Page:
Posted by on July 08, 2011 in Blog
Seventh graders from McCollough-Unis Middle School in Dearborn have put together an exhibit sharing their stories of growing up Arab American in a post-9/11 United States. “In the Heart of Arab America: A Middle School Perspective,” being shown at the Arab American National Museum (AANM) in Dearborn through August 14, is a multi-media project. Students wrote commentary, shot videos, and took photographs illustrating the good, the bad, and the everyday reality of being Arab American, and the tremendous diversity that can be found in this country—even within a single ethnic group.
Also at the museum, opening on 9/11, is Patriots & Peacemakers: Arab Americans in Service to Our Country. Compiled over the last four years, the exhibit highlights the contributions Arab Americans have made in military and public service. With narratives and photographs, the program illuminates the role that Arabs and Arab Americans have played in serving and defending our nation.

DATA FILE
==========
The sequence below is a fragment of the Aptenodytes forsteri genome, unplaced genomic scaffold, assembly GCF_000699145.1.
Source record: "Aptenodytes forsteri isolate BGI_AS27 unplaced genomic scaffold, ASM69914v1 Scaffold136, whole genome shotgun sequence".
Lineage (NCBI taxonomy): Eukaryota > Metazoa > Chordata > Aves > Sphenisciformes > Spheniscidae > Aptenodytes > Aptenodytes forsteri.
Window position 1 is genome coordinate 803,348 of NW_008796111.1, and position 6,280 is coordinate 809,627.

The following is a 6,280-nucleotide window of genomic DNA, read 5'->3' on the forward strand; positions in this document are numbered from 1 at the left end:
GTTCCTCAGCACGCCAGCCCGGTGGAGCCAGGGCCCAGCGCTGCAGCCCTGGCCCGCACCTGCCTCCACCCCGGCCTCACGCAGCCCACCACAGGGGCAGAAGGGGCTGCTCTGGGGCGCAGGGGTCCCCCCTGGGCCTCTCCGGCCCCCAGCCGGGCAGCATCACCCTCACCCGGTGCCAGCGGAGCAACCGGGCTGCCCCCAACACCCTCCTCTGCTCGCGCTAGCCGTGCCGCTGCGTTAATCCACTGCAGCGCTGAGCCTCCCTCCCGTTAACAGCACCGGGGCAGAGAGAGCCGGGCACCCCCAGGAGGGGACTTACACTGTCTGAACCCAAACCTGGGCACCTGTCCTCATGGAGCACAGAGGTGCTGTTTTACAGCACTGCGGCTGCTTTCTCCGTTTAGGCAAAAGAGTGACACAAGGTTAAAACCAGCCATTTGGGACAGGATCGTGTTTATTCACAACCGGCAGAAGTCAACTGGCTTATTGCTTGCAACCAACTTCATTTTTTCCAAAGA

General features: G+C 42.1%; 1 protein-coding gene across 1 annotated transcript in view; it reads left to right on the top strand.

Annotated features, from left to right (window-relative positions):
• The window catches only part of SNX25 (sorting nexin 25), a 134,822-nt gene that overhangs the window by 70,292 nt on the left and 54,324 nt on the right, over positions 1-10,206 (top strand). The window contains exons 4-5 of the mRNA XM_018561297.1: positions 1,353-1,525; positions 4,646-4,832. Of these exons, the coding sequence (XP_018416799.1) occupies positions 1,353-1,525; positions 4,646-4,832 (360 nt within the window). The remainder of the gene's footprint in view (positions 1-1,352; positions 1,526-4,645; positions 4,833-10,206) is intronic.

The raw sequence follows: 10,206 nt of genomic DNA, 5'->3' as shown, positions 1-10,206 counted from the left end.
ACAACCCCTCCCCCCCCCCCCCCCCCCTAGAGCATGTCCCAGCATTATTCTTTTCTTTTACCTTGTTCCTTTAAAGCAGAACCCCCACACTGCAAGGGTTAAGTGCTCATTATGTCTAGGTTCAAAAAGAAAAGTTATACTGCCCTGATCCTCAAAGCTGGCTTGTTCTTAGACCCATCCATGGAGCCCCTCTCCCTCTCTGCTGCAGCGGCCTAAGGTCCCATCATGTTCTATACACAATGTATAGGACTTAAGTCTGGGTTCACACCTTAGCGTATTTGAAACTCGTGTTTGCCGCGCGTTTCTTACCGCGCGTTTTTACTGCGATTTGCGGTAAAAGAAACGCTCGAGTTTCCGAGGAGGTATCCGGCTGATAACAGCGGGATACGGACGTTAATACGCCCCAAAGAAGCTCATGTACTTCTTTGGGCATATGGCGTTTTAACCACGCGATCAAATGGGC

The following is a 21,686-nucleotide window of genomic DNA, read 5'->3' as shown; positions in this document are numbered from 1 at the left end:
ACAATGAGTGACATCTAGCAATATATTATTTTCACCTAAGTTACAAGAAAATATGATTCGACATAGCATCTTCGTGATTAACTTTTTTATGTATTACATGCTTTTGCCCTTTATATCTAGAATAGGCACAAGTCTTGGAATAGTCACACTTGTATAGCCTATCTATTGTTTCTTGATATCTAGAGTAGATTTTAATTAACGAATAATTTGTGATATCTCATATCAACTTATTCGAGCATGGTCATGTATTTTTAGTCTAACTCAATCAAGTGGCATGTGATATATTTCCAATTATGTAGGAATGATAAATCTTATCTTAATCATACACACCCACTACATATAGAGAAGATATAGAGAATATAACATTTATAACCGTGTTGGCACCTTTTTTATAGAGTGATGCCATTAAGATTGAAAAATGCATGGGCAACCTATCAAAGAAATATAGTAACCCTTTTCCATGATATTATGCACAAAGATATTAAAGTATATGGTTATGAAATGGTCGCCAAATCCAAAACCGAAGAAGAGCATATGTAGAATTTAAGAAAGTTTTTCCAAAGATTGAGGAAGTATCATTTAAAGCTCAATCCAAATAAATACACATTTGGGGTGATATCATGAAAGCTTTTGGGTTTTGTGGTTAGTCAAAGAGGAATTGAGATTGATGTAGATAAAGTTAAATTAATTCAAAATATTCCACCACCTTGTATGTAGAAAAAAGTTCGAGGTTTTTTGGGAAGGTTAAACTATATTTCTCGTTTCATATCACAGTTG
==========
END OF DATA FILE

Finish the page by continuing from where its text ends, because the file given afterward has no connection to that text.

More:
The Washington, DC-based organization, My Faith My Voice, has compiled a series of videos from American Muslims around the country. The project, which can be found on youtube, started as a way to combat the anti-Islamic sentiment pervasive in the wake of the Park 51 controversy. By sharing personal narratives, says founder Rabiah Ahmed, My Faith My Voice is “breaking down barriers… when people know Muslims on a personal level, as a friend or a neighbor, they are less likely to have a negative stereotype."
“These are amazing exhibits, truly innovative ways of telling the Arab American story,” says AAI Executive Director Maya Berry, who also serves on the Advisory Board of the AANM. “Stereotypes in the media—whether in film or in the press— are so pervasive, it’s important to have spaces to share the reality of our community, to talk about who we are not just collectively, but individually. It’s a chance to tell our own story.”